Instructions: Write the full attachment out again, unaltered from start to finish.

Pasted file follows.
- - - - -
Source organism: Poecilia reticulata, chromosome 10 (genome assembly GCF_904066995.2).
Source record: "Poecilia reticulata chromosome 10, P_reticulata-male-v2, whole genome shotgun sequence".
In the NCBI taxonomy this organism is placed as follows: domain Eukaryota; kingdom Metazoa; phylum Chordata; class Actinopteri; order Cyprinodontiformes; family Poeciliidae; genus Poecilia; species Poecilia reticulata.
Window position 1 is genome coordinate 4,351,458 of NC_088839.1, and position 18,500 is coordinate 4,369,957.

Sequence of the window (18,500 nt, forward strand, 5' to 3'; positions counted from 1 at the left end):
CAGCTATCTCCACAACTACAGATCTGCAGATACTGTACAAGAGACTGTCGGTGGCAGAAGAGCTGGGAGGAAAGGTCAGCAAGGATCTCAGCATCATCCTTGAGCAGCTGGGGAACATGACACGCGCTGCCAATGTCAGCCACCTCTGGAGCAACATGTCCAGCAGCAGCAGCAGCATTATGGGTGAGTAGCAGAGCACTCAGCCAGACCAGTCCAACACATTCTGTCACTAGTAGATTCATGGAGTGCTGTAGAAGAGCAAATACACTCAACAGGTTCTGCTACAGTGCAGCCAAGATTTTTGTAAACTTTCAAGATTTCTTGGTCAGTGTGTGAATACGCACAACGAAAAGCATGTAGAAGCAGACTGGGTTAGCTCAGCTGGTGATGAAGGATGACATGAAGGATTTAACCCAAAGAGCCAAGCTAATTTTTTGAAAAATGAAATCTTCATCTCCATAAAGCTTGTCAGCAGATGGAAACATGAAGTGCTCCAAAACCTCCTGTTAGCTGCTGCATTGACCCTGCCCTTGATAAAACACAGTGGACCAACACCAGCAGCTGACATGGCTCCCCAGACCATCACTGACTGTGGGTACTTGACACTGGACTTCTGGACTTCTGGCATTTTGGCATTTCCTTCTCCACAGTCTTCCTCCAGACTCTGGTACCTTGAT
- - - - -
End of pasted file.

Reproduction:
Source organism: Poecilia reticulata, chromosome 10 (genome assembly GCF_904066995.2).
Source record: "Poecilia reticulata chromosome 10, P_reticulata-male-v2, whole genome shotgun sequence".
In the NCBI taxonomy this organism is placed as follows: domain Eukaryota; kingdom Metazoa; phylum Chordata; class Actinopteri; order Cyprinodontiformes; family Poeciliidae; genus Poecilia; species Poecilia reticulata.
Window position 1 is genome coordinate 4,351,458 of NC_088839.1, and position 18,500 is coordinate 4,369,957.

Sequence of the window (18,500 nt, forward strand, 5' to 3'; positions counted from 1 at the left end):
CAGCTATCTCCACAACTACAGATCTGCAGATACTGTACAAGAGACTGTCGGTGGCAGAAGAGCTGGGAGGAAAGGTCAGCAAGGATCTCAGCATCATCCTTGAGCAGCTGGGGAACATGACACGCGCTGCCAATGTCAGCCACCTCTGGAGCAACATGTCCAGCAGCAGCAGCAGCATTATGGGTGAGTAGCAGAGCACTCAGCCAGACCAGTCCAACACATTCTGTCACTAGTAGATTCATGGAGTGCTGTAGAAGAGCAAATACACTCAACAGGTTCTGCTACAGTGCAGCCAAGATTTTTGTAAACTTTCAAGATTTCTTGGTCAGTGTGTGAATACGCACAACGAAAAGCATGTAGAAGCAGACTGGGTTAGCTCAGCTGGTGATGAAGGATGACATGAAGGATTTAACCCAAAGAGCCAAGCTAATTTTTTGAAAAATGAAATCTTCATCTCCATAAAGCTTGTCAGCAGATGGAAACATGAAGTGCTCCAAAACCTCCTGTTAGCTGCTGCATTGACCCTGCCCTTGATAAAACACAGTGGACCAACACCAGCAGCTGACATGGCTCCCCAGACCATCACTGACTGTGGGTACTTGACACTGGACTTCTGGACTTCTGGCATTTTGGCATTTCCTTCTCCACAGTCTTCCTCCAGACTCTGGTACCTTGAT